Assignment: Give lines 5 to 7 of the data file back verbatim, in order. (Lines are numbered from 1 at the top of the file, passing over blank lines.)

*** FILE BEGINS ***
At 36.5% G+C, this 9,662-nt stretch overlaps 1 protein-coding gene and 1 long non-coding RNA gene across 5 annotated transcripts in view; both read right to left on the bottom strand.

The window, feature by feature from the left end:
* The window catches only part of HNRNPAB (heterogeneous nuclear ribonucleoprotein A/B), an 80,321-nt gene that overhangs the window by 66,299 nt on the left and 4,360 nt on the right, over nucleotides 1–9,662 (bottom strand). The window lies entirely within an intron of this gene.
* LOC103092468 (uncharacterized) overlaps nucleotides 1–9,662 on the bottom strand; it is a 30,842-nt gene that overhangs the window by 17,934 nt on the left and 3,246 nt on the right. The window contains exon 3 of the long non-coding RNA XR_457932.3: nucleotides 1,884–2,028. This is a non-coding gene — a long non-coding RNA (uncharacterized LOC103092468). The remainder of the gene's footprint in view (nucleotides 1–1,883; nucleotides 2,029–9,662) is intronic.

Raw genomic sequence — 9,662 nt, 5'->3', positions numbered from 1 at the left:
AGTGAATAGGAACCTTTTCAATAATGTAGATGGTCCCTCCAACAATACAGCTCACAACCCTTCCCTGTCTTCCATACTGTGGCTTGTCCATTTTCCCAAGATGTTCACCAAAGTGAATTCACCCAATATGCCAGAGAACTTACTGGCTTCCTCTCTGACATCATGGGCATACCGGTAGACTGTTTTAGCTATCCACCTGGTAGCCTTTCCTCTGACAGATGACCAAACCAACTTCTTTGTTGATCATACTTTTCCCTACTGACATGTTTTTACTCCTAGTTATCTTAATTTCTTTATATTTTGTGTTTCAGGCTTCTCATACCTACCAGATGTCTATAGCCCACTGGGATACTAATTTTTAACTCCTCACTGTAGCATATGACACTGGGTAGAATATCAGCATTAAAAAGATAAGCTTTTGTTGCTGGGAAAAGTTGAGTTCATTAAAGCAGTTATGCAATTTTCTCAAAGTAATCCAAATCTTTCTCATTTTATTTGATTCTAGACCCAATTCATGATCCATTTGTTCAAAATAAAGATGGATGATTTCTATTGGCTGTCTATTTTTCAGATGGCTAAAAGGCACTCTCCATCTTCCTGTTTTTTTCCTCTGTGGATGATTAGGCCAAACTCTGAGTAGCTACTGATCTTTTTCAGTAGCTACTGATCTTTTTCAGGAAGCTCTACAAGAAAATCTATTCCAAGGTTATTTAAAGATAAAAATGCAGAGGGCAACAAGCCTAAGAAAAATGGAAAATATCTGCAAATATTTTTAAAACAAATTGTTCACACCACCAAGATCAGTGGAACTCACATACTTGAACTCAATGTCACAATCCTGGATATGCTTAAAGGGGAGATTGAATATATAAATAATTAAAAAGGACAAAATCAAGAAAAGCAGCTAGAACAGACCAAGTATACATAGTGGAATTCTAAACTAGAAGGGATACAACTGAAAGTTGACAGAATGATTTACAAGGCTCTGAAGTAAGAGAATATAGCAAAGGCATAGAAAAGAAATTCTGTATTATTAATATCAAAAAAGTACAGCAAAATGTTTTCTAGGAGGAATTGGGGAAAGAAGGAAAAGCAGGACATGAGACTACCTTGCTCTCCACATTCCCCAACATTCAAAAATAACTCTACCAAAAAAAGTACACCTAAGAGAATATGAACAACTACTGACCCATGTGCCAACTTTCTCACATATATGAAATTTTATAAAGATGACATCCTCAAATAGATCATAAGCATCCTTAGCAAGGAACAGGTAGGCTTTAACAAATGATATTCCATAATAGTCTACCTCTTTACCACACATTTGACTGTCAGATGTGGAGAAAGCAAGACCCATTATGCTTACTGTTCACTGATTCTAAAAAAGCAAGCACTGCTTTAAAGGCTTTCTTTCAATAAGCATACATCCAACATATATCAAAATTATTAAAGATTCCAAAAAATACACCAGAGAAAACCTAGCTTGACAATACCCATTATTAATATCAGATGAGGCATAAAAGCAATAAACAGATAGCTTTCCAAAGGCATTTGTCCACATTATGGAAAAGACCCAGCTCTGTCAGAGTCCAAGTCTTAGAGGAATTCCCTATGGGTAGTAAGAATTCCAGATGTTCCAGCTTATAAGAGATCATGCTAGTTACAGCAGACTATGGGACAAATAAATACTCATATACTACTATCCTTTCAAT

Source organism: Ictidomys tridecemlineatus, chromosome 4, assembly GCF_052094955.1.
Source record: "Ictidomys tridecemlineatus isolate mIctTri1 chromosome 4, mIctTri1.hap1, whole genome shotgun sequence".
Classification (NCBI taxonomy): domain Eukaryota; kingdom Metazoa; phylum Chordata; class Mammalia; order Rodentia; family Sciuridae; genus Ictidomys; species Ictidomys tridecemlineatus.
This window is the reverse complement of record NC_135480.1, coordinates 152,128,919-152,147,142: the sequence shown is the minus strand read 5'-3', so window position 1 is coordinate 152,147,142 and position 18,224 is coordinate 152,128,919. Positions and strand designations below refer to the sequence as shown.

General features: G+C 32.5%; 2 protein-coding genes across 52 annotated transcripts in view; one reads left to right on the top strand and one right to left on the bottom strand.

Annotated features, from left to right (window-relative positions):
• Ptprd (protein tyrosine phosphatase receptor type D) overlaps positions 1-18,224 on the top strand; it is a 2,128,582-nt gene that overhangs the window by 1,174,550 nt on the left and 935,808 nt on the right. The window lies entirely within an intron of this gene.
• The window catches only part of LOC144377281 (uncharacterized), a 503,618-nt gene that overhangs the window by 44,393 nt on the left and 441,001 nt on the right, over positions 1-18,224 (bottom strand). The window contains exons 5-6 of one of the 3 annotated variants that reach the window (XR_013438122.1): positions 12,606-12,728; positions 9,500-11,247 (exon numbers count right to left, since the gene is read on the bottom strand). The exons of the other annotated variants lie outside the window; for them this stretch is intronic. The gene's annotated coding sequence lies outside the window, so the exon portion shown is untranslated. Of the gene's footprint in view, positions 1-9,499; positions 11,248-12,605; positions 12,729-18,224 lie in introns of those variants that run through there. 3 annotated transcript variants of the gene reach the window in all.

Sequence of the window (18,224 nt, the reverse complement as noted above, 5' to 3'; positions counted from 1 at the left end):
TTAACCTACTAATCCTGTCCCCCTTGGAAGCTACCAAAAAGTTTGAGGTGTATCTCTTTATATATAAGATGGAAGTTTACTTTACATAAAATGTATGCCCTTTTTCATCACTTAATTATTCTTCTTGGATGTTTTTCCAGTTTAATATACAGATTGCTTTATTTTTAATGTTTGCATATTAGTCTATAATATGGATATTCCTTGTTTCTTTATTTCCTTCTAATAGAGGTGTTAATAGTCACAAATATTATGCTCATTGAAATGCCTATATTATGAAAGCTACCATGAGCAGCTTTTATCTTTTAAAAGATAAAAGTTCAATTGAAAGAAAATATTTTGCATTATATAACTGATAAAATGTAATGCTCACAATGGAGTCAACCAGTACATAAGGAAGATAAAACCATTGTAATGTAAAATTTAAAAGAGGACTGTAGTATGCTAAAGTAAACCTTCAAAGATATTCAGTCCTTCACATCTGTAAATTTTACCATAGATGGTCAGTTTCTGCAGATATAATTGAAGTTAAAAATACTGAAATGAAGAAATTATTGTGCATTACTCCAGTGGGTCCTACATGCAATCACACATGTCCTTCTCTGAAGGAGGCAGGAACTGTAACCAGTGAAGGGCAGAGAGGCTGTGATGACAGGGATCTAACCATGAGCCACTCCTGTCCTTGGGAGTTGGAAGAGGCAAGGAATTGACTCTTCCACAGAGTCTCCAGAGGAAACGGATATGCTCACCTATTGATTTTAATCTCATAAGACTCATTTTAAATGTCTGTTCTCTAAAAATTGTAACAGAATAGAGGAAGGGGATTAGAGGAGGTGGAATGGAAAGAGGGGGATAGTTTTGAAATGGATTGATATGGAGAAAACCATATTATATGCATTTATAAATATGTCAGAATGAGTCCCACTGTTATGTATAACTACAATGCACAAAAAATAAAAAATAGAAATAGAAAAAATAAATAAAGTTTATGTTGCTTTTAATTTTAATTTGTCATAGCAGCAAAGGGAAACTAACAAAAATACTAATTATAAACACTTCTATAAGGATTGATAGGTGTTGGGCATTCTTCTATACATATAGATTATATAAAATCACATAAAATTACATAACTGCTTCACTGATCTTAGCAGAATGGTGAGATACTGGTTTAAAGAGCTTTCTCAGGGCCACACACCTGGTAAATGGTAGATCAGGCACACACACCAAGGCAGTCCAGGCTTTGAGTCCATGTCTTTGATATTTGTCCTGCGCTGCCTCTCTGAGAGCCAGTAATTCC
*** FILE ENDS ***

Raw genomic sequence — 9,662 nt, 5'->3', positions numbered from 1 at the left:
AGTGAATAGGAACCTTTTCAATAATGTAGATGGTCCCTCCAACAATACAGCTCACAACCCTTCCCTGTCTTCCATACTGTGGCTTGTCCATTTTCCCAAGATGTTCACCAAAGTGAATTCACCCAATATGCCAGAGAACTTACTGGCTTCCTCTCTGACATCATGGGCATACCGGTAGACTGTTTTAGCTATCCACCTGGTAGCCTTTCCTCTGACAGATGACCAAACCAACTTCTTTGTTGATCATACTTTTCCCTACTGACATGTTTTTACTCCTAGTTATCTTAATTTCTTTATATTTTGTGTTTCAGGCTTCTCATACCTACCAGATGTCTATAGCCCACTGGGATACTAATTTTTAACTCCTCACTGTAGCATATGACACTGGGTAGAATATCAGCATTAAAAAGATAAGCTTTTGTTGCTGGGAAAAGTTGAGTTCATTAAAGCAGTTATGCAATTTTCTCAAAGTAATCCAAATCTTTCTCATTTTATTTGATTCTAGACCCAATTCATGATCCATTTGTTCAAAATAAAGATGGATGATTTCTATTGGCTGTCTATTTTTCAGATGGCTAAAAGGCACTCTCCATCTTCCTGTTTTTTTCCTCTGTGGATGATTAGGCCAAACTCTGAGTAGCTACTGATCTTTTTCAGTAGCTACTGATCTTTTTCAGGAAGCTCTACAAGAAAATCTATTCCAAGGTTATTTAAAGATAAAAATGCAGAGGGCAACAAGCCTAAGAAAAATGGAAAATATCTGCAAATATTTTTAAAACAAATTGTTCACACCACCAAGATCAGTGGAACTCACATACTTGAACTCAATGTCACAATCCTGGATATGCTTAAAGGGGAGATTGAATATATAAATAATTAAAAAGGACAAAATCAAGAAAAGCAGCTAGAACAGACCAAGTATACATAGTGGAATTCTAAACTAGAAGGGATACAACTGAAAGTTGACAGAATGATTTACAAGGCTCTGAAGTAAGAGAATATAGCAAAGGCATAGAAAAGAAATTCTGTATTATTAATATCAAAAAAGTACAGCAAAATGTTTTCTAGGAGGAATTGGGGAAAGAAGGAAAAGCAGGACATGAGACTACCTTGCTCTCCACATTCCCCAACATTCAAAAATAACTCTACCAAAAAAAGTACACCTAAGAGAATATGAACAACTACTGACCCATGTGCCAACTTTCTCACATATATGAAATTTTATAAAGATGACATCCTCAAATAGATCATAAGCATCCTTAGCAAGGAACAGGTAGGCTTTAACAAATGATATTCCATAATAGTCTACCTCTTTACCACACATTTGACTGTCAGATGTGGAGAAAGCAAGACCCATTATGCTTACTGTTCACTGATTCTAAAAAAGCAAGCACTGCTTTAAAGGCTTTCTTTCAATAAGCATACATCCAACATATATCAAAATTATTAAAGATTCCAAAAAATACACCAGAGAAAACCTAGCTTGACAATACCCATTATTAATATCAGATGAGGCATAAAAGCAATAAACAGATAGCTTTCCAAAGGCATTTGTCCACATTATGGAAAAGACCCAGCTCTGTCAGAGTCCAAGTCTTAGAGGAATTCCCTATGGGTAGTAAGAATTCCAGATGTTCCAGCTTATAAGAGATCATGCTAGTTACAGCAGACTATGGGACAAATAAATACTCATATACTACTATCCTTTCAAT

Source organism: Ictidomys tridecemlineatus, chromosome 4, assembly GCF_052094955.1.